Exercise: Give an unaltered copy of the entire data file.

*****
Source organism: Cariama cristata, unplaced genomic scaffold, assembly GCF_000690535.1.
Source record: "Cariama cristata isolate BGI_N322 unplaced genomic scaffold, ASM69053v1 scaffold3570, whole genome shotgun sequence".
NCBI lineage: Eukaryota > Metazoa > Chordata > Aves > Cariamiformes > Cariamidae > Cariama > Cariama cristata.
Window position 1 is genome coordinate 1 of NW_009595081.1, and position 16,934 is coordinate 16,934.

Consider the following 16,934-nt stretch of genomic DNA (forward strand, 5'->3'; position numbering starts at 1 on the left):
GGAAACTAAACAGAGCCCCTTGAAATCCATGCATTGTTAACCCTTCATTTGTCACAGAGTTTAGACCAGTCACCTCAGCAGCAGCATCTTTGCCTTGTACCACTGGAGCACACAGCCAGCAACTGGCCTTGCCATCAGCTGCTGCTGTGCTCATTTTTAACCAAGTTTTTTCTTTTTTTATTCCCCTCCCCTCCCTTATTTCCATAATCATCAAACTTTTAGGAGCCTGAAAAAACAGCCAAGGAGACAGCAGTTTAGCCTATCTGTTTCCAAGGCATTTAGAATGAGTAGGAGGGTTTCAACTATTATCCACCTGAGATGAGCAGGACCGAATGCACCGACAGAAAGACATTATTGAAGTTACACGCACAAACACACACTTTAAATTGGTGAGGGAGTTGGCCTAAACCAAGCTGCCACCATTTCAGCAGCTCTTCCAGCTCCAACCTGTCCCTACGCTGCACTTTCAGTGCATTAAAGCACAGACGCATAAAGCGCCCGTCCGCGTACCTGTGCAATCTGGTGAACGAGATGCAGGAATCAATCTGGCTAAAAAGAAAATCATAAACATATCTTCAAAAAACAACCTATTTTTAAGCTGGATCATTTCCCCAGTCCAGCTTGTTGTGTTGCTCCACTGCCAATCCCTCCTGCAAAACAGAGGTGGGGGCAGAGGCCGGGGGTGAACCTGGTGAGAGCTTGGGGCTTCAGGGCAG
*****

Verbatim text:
Source organism: Cariama cristata, unplaced genomic scaffold, assembly GCF_000690535.1.
Source record: "Cariama cristata isolate BGI_N322 unplaced genomic scaffold, ASM69053v1 scaffold3570, whole genome shotgun sequence".
NCBI lineage: Eukaryota > Metazoa > Chordata > Aves > Cariamiformes > Cariamidae > Cariama > Cariama cristata.
Window position 1 is genome coordinate 1 of NW_009595081.1, and position 16,934 is coordinate 16,934.

Consider the following 16,934-nt stretch of genomic DNA (forward strand, 5'->3'; position numbering starts at 1 on the left):
GGAAACTAAACAGAGCCCCTTGAAATCCATGCATTGTTAACCCTTCATTTGTCACAGAGTTTAGACCAGTCACCTCAGCAGCAGCATCTTTGCCTTGTACCACTGGAGCACACAGCCAGCAACTGGCCTTGCCATCAGCTGCTGCTGTGCTCATTTTTAACCAAGTTTTTTCTTTTTTTATTCCCCTCCCCTCCCTTATTTCCATAATCATCAAACTTTTAGGAGCCTGAAAAAACAGCCAAGGAGACAGCAGTTTAGCCTATCTGTTTCCAAGGCATTTAGAATGAGTAGGAGGGTTTCAACTATTATCCACCTGAGATGAGCAGGACCGAATGCACCGACAGAAAGACATTATTGAAGTTACACGCACAAACACACACTTTAAATTGGTGAGGGAGTTGGCCTAAACCAAGCTGCCACCATTTCAGCAGCTCTTCCAGCTCCAACCTGTCCCTACGCTGCACTTTCAGTGCATTAAAGCACAGACGCATAAAGCGCCCGTCCGCGTACCTGTGCAATCTGGTGAACGAGATGCAGGAATCAATCTGGCTAAAAAGAAAATCATAAACATATCTTCAAAAAACAACCTATTTTTAAGCTGGATCATTTCCCCAGTCCAGCTTGTTGTGTTGCTCCACTGCCAATCCCTCCTGCAAAACAGAGGTGGGGGCAGAGGCCGGGGGTGAACCTGGTGAGAGCTTGGGGCTTCAGGGCAG